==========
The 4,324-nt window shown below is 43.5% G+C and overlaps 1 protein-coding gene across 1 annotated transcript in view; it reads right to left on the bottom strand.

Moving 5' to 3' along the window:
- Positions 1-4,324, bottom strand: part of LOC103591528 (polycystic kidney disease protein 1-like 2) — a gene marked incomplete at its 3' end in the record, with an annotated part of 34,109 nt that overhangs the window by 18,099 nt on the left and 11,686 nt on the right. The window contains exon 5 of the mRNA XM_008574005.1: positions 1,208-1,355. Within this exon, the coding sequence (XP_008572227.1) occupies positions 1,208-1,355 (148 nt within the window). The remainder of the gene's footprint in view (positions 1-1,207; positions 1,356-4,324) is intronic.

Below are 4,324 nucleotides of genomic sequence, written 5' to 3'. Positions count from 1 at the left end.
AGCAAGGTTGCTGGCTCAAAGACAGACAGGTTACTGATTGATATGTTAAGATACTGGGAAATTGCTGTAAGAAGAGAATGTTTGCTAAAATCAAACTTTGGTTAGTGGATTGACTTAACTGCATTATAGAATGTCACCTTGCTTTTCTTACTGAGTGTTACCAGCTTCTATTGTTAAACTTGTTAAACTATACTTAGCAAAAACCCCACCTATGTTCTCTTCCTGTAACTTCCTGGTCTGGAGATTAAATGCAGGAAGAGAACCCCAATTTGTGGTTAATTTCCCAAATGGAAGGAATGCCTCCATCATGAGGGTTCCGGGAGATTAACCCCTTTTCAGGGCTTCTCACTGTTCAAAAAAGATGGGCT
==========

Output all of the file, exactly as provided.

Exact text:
The 4,324-nt window shown below is 43.5% G+C and overlaps 1 protein-coding gene across 1 annotated transcript in view; it reads right to left on the bottom strand.

Moving 5' to 3' along the window:
- Positions 1-4,324, bottom strand: part of LOC103591528 (polycystic kidney disease protein 1-like 2) — a gene marked incomplete at its 3' end in the record, with an annotated part of 34,109 nt that overhangs the window by 18,099 nt on the left and 11,686 nt on the right. The window contains exon 5 of the mRNA XM_008574005.1: positions 1,208-1,355. Within this exon, the coding sequence (XP_008572227.1) occupies positions 1,208-1,355 (148 nt within the window). The remainder of the gene's footprint in view (positions 1-1,207; positions 1,356-4,324) is intronic.

Below are 4,324 nucleotides of genomic sequence, written 5' to 3'. Positions count from 1 at the left end.
AGCAAGGTTGCTGGCTCAAAGACAGACAGGTTACTGATTGATATGTTAAGATACTGGGAAATTGCTGTAAGAAGAGAATGTTTGCTAAAATCAAACTTTGGTTAGTGGATTGACTTAACTGCATTATAGAATGTCACCTTGCTTTTCTTACTGAGTGTTACCAGCTTCTATTGTTAAACTTGTTAAACTATACTTAGCAAAAACCCCACCTATGTTCTCTTCCTGTAACTTCCTGGTCTGGAGATTAAATGCAGGAAGAGAACCCCAATTTGTGGTTAATTTCCCAAATGGAAGGAATGCCTCCATCATGAGGGTTCCGGGAGATTAACCCCTTTTCAGGGCTTCTCACTGTTCAAAAAAGATGGGCT